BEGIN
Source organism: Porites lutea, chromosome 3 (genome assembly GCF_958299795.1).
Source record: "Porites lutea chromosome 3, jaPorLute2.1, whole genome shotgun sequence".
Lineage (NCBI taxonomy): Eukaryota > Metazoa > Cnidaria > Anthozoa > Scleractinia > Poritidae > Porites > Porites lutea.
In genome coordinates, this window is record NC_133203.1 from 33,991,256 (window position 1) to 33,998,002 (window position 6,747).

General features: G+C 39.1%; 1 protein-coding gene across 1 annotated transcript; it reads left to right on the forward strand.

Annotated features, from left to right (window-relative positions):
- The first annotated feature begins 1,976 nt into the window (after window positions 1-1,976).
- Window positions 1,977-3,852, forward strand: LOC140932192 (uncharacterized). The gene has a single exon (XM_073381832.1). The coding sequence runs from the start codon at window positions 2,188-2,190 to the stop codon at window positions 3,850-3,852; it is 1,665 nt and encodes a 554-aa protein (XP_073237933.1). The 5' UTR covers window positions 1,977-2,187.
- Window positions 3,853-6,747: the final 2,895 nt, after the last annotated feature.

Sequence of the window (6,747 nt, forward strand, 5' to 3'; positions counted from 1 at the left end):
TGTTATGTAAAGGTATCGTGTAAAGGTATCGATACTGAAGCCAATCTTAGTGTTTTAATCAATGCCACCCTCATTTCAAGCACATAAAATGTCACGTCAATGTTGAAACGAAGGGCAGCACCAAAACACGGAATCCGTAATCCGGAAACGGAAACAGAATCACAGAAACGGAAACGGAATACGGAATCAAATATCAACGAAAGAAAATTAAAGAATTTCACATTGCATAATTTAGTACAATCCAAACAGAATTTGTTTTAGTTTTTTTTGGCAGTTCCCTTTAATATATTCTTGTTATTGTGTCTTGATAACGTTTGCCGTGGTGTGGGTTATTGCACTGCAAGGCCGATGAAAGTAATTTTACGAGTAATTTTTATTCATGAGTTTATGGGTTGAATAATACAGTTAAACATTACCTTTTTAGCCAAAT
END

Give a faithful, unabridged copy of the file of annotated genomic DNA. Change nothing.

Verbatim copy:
Source organism: Porites lutea, chromosome 3 (genome assembly GCF_958299795.1).
Source record: "Porites lutea chromosome 3, jaPorLute2.1, whole genome shotgun sequence".
Lineage (NCBI taxonomy): Eukaryota > Metazoa > Cnidaria > Anthozoa > Scleractinia > Poritidae > Porites > Porites lutea.
In genome coordinates, this window is record NC_133203.1 from 33,991,256 (window position 1) to 33,998,002 (window position 6,747).

General features: G+C 39.1%; 1 protein-coding gene across 1 annotated transcript; it reads left to right on the forward strand.

Annotated features, from left to right (window-relative positions):
- The first annotated feature begins 1,976 nt into the window (after window positions 1-1,976).
- Window positions 1,977-3,852, forward strand: LOC140932192 (uncharacterized). The gene has a single exon (XM_073381832.1). The coding sequence runs from the start codon at window positions 2,188-2,190 to the stop codon at window positions 3,850-3,852; it is 1,665 nt and encodes a 554-aa protein (XP_073237933.1). The 5' UTR covers window positions 1,977-2,187.
- Window positions 3,853-6,747: the final 2,895 nt, after the last annotated feature.

Sequence of the window (6,747 nt, forward strand, 5' to 3'; positions counted from 1 at the left end):
TGTTATGTAAAGGTATCGTGTAAAGGTATCGATACTGAAGCCAATCTTAGTGTTTTAATCAATGCCACCCTCATTTCAAGCACATAAAATGTCACGTCAATGTTGAAACGAAGGGCAGCACCAAAACACGGAATCCGTAATCCGGAAACGGAAACAGAATCACAGAAACGGAAACGGAATACGGAATCAAATATCAACGAAAGAAAATTAAAGAATTTCACATTGCATAATTTAGTACAATCCAAACAGAATTTGTTTTAGTTTTTTTTGGCAGTTCCCTTTAATATATTCTTGTTATTGTGTCTTGATAACGTTTGCCGTGGTGTGGGTTATTGCACTGCAAGGCCGATGAAAGTAATTTTACGAGTAATTTTTATTCATGAGTTTATGGGTTGAATAATACAGTTAAACATTACCTTTTTAGCCAAAT